TikTok is introducing parental controls to its app. The feature gives parents better control over who their children interact with online.
The new feature allows parents to set restrictions on a child’s TikTok account remotely. The function is called Family Pairing, and parents must link their kids’ accounts to their own to use it. These TikTok parental controls allow disabling direct messages, a restricted content mode, and screen time limits.
In February 2017, TikTok paid a $5.7 million fine to the FTC over violations of child privacy laws.
These new granular parental controls are a way to reduce violations by putting the onus on parents. These features debuted in the European version of TikTok as ‘Family Safety Mode.’
TikTok parental controls can be enabled remotely once two accounts are linked. That means a parent can set new restrictions without having access to the child’s device. Previous versions required the settings to be enabled on the child’s device, protected by a passcode. A child’s account can be linked by scanning a QR code inside the digital wellbeing section of the child account.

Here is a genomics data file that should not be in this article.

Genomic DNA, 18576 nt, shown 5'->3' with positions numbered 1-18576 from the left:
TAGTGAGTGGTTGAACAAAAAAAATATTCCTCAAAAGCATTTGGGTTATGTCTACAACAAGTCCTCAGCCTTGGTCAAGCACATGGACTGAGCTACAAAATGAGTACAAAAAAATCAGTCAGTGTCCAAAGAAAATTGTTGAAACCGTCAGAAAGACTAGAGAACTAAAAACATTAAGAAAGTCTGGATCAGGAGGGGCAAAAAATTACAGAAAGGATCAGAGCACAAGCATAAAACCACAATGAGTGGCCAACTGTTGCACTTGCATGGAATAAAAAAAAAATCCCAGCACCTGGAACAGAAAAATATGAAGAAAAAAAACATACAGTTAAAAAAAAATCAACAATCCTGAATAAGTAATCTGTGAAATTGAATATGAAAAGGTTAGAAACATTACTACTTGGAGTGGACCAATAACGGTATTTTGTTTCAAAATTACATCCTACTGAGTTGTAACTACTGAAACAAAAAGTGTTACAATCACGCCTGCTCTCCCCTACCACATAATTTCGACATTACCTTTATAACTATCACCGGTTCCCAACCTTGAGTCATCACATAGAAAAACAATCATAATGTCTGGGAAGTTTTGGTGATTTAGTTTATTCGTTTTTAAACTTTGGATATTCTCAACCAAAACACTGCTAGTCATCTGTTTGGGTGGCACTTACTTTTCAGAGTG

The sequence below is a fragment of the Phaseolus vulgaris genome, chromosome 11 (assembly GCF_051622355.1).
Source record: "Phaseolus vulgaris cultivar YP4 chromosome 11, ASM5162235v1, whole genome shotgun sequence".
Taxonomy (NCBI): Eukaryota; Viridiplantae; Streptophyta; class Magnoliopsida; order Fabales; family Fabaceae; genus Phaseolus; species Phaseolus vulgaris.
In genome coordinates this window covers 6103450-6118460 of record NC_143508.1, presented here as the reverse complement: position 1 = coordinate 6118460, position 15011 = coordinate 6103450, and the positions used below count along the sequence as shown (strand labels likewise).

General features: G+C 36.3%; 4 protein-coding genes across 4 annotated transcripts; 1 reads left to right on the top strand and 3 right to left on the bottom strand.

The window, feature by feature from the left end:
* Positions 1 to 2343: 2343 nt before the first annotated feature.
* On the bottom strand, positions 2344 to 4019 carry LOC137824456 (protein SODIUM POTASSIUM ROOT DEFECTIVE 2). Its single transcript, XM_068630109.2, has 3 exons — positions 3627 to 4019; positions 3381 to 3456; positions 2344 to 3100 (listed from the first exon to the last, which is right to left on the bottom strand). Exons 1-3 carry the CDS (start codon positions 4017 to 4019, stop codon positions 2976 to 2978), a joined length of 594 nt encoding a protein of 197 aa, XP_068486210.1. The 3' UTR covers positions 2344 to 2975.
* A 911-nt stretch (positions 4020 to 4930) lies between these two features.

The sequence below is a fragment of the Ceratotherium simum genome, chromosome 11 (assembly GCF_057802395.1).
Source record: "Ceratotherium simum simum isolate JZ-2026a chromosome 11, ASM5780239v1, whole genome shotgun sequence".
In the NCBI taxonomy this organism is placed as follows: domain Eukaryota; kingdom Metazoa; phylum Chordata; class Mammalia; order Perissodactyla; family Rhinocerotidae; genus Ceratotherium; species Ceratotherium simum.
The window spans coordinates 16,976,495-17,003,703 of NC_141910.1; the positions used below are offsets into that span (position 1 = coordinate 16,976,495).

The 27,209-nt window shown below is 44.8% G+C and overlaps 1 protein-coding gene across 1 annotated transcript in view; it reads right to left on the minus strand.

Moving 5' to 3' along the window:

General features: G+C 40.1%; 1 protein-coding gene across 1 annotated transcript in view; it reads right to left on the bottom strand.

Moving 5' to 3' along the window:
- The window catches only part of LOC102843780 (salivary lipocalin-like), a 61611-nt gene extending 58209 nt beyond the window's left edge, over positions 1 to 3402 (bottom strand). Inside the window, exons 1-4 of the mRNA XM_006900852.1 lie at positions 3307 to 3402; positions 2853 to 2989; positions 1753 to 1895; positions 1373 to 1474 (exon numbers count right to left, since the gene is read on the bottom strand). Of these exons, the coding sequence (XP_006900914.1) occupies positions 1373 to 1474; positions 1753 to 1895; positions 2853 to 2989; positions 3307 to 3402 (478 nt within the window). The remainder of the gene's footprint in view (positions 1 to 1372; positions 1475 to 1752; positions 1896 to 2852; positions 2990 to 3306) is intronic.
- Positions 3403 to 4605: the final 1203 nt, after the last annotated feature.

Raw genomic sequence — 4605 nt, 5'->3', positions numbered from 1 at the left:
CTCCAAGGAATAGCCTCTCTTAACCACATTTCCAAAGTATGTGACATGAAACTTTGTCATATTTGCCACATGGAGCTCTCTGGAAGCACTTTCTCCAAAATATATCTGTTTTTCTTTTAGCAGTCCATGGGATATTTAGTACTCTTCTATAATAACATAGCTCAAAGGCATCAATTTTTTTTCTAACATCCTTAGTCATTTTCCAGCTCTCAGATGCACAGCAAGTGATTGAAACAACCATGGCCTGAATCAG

Another feature of TikTok parental controls — DMs are disabled for all users under 16.
Last year, an explosive report from BuzzFeed News revealed how predators used TikTok. Soon thereafter, TikTok users formed a DIY effort to police predators who used the app to contact young girls. They captured evidence of misconduct and posted it to their own TikTok accounts. FBI and local law enforcement officials visited at least one alleged TikTok predator after his conversation was exposed.
TikTok’s appeal to the 13-24 age bracket may be reduced if young children can’t DM each other. But that won’t stop them from communicating with outside accounts, either. The TikTok parental controls are part of an agreement the company made with the FTC as part of that $5.7 million fine.